We regulate Australia’s offshore oil and gas health and safety regime, which aims to:
- protect the health, safety and welfare of workers
- prevent major accidents from happening.
Oil and gas companies must develop a safety case which identifies hazards and risks, and describes how the risks will be managed. The safety case must also include arrangements for preparing for and responding to emergencies. It must be assessed and accepted by NOPSEMA before an activity can take place.
Read about safety cases and health and safety requirements on the NOPSEMA website.
Reviewing the offshore oil and gas safety regime
We completed our review of the occupational health and safety (OHS) regulatory regime for offshore oil and gas workers.
The review found that the regime continues to be a leading practice regulatory framework. The review identified areas to strengthen to improve offshore worker safety outcomes.
Read more about the Offshore Oil and Gas Safety Review.
Maintaining well structural integrity protects the health and safety of offshore oil and gas workers, and prevents the release of oil and gas into the environment.
Companies must reduce their well activity risks to as low as reasonably practicable in line with their well operations management plan (WOMP) accepted by NOPSEMA.
Read about well activity requirements and WOMPs on the NOPSEMA website.
Managing offshore environmental incidents
If there is a gas leak or an oil spill, the company undertaking the activity is responsible for stopping the spill, cleaning up the escaped oil or gas and remediating any damage to the environment. They must also carry out environmental monitoring of the impact of the spill on the environment.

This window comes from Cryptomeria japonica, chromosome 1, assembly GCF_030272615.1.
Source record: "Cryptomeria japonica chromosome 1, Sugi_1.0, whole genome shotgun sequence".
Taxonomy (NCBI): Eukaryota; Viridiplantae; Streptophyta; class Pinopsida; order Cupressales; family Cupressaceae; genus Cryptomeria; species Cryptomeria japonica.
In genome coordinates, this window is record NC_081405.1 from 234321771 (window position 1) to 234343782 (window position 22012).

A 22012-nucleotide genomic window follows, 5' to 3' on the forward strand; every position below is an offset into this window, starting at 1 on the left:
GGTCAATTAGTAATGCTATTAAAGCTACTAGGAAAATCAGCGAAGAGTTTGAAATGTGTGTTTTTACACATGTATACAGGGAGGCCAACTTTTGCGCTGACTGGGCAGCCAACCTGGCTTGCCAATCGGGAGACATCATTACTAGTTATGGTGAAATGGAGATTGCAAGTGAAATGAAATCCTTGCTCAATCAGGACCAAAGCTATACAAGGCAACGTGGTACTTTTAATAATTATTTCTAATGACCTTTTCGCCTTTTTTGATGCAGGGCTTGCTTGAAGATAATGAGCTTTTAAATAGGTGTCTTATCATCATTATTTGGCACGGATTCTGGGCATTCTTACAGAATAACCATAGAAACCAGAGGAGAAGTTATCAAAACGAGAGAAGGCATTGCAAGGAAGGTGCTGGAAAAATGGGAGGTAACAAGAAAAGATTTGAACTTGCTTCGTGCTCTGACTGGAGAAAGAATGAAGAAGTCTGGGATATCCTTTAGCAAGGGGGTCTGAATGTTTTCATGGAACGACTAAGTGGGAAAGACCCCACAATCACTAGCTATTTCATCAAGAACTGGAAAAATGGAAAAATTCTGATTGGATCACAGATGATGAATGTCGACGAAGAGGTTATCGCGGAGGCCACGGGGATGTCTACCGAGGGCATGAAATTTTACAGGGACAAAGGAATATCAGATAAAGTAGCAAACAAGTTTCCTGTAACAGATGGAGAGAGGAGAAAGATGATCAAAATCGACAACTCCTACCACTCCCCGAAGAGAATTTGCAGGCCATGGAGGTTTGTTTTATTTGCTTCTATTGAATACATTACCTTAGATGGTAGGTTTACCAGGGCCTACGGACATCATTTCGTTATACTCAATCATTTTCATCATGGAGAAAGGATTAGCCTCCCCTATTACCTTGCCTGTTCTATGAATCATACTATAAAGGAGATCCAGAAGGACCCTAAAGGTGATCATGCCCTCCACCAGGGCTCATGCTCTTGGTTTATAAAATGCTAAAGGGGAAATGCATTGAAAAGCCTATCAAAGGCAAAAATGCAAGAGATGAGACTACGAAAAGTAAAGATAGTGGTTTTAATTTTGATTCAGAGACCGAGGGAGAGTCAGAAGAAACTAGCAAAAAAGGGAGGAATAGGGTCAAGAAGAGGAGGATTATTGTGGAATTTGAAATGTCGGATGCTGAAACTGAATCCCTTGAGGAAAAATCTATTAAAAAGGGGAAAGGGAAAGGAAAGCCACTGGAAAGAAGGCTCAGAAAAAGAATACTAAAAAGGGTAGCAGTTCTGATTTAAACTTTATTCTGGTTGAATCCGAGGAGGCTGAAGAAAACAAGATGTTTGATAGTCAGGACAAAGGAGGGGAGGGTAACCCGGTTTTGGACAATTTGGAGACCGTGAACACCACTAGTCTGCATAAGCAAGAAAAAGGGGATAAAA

We lead the Australian Government response, working with the relevant state or territory and the company.
- Access the Offshore Petroleum Incident Coordination Framework for environmental and safety incidents.
- Read about reducing oil spill risks on the NOPSEMA website.
- Read how the Australian Maritime Safety Authority manages oil pollution.
In 2009 an oil and gas leak occurred at an offshore drilling platform in the Montara oil field, off the Western Australian coast. A commission of inquiry was formed to investigate the cause and circumstances of this incident and the effectiveness of government regulation. Read about the Australian Government response to the Montara Commission of Inquiry.
Although offshore incidents are rare, planning and preparedness are essential to ensure a timely and coordinated response. Find out how we tested our response to a mock offshore oil spill in Exercise Ningaloo Challenge 2017.
Oil and gas companies must pay for and undertake decommissioning in a safe and timely way.
Decommissioning is a normal and planned petroleum activity. It refers to:
- plugging and permanent closing of wells
- safe removal of equipment, infrastructure and property
- restoration of the environment.
We ensure that the Australian Government's offshore oil and gas decommissioning and remediation policies, and legislative frameworks, are robust.
Read more about offshore decommissioning requirements:
- Guideline: Offshore petroleum decommissioning (PDF) on NOPTA’s website
- Decommissioning guidance on NOPSEMA’s website.
Trailing liability provisions apply. Read more about trailing liability for decommissioning offshore petroleum property.
Consulting on offshore oil and gas
The community can have their say on offshore oil and gas activities. Government and companies consult at various stages.
Planning oil and gas activities
As part of preparing their environment plans companies may consult with many stakeholders including:
- community members
- conservation groups
- tourism and business operators
- other marine users
- government agencies.
Certain offshore activities also require an offshore project proposal, which has a public comment period.
Read about environment plans and offshore project proposals on NOPSEMA’s website.
From time to time we consult on potential changes to policy, legislation and regulation. See our consultations.